‘The Beach Boys’ doc examines group’s harmonious impact on the music industry

The Beach Boys
The Beach Boys perform onstage in 1964 in California.
Michael Ochs Archives / Getty Images

The Beach Boys recently reunited after 60 years, but not for a concert. In September of 2023, Mike Love, Brian Wilson, David Marks and Al Jardine banded back together for an upcoming documentary on Disney+. The doc follows the beginnings of the group and what lit the match in their success, and it does so through interviews with the band and other figures in the music industry. 

Love, Wilson, Marks and Jardine reunited in Paradise Cove (where The Beach Boys shot their ‘Surfin’ Safari’ cover) for the film, but they also got together again recently for a global press conference to chat about the upcoming feature, along with its directors Frank Marshall and Thom Zimney. 

The Beach Boys
The Beach Boys pose for a portrait with 2 Honda Mo-peds in circa 1964 in Los Angeles, California.Michael Ochs Archives / Getty Images

“I loved this band growing up, and I deeply connected to all these people as artists. So, I’m really honored to be part of it in any fashion,” Zimney explained. “But being around this team and also just spending time deep in the vault and finding these things, it was an amazing experience because in many ways, it was my dream come true.”

The band grew to fame first in the 60’s with their first national hit “Surfin’ U.S.A.“, and there was a long list of top-ten singles to come out of their career in the years following. The timing of the doc now, as the group sees it, works well with the start of the summer season, and also, the timelessness of their tunes. 

“It seems to be the right time for it ’cause we’ve all had such a rich experience singing all those great harmonies and just being out on the road and having a wonderful time—[and] we’re kinda lucky because we’ve been able to have over the decades, a renewal with new fans and a whole new audience, really,” Jardine explains. “We used to say we appealed to the 8 to 80 group—Well, now we’re 80, so.”

“What a phenomenal opportunity at this stage of our career to have this kind of, you know, wonderful accolades by so many people and the hard work and forensics that went into some of this documentary,” Love added. “I’m just honored and delighted that it’s happening.”

Love also noted the significance of the release with the 50th anniversary of the ‘Endless Summer’ album, and ‘The Beach Boys’ doc examines the career path forged by the band, but not without examining the group’s humble beginnings as well.  

The Beach Boys
Brian Wilson of The Beach Boys directs from the control room while recording the album “Pet Sounds” in 1966 in Los Angeles, California.Michael Ochs Archives / Getty Images

“I think this music for me and what I’ve been able to experience talking to many people about it is that it is timeless. You can step into this, and the body of work is so big,” Zimney continued. “There’s so many things to dive deep into and so many different chapters. So, I hope this documentary reflects the family, but also all the individual members in that way of what they bring musically to the world.”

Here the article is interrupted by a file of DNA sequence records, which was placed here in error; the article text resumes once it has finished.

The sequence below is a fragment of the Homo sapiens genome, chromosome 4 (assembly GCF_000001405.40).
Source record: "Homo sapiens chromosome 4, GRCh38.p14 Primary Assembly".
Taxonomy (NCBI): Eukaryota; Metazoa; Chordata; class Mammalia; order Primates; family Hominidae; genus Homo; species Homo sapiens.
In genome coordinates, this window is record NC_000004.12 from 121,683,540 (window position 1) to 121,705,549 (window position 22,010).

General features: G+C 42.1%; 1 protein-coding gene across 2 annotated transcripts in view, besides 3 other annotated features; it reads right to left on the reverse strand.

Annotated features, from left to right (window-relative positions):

“I’m super happy with the way the documentary turned out, they did an amazing job,” adds Brian Wilson. “It really brought me back to those days with the boys, the fun and the music. And of course, those incredible harmonies.”

The group notes that the feature goes into a lot of aspects of The Beach Boys, but it mostly zeroes in on that idea through the members themselves and the impact they had on the music business together.

“It’s amazing when you go to one of their concerts and you look back at those Fourth of July moments where there were 400,000 people. And back then they were 8 to 80 as well. So, the impact they’ve had, I think, guided us in what we were doing,” Marshall notes. “I grew up down in Newport Beach, which was south of Hawthorne, where The Beach Boys were growing up [and] in those days, surf music was really instrumental.” 

The documentary will also feature interviews from Lindsey Buckingham, Janelle Monáe, Ryan Tedder, and Don Was, as well as a new interview with Blondie Chaplin and audio from Ricky Fataar peppered between old clips from the band’s days of performing and home videos. 

The Beach Boys
Pictured are Al Jardine, Brian Wilson, Mike Love, Carl Wilson and Dennis Wilson of The Beach Boys.Michael Ochs Archives / Getty Images

“It is immortal, you know… the music is immortal. We aren’t, but the music is,” says Love. “I think because of the negativity in the world, that our music has always been a release and a joy and a celebration of life, rather than negative and, you know, we didn’t choose to sing about negative things, although there were plenty of negative things going on.”

“One of the things I love about making docs is it’s like a little treasure hunt, and you never know when you’re gonna find a gold nugget, and that’s gonna take you in another direction,” finishes Marshall. “The film could’ve been 10 hours long, but it’s really about the core of what made the band work and why they had such an impact on the music business and on music lovers [around] the world.”

The Beach Boys’ debuts on Disney+ May 24.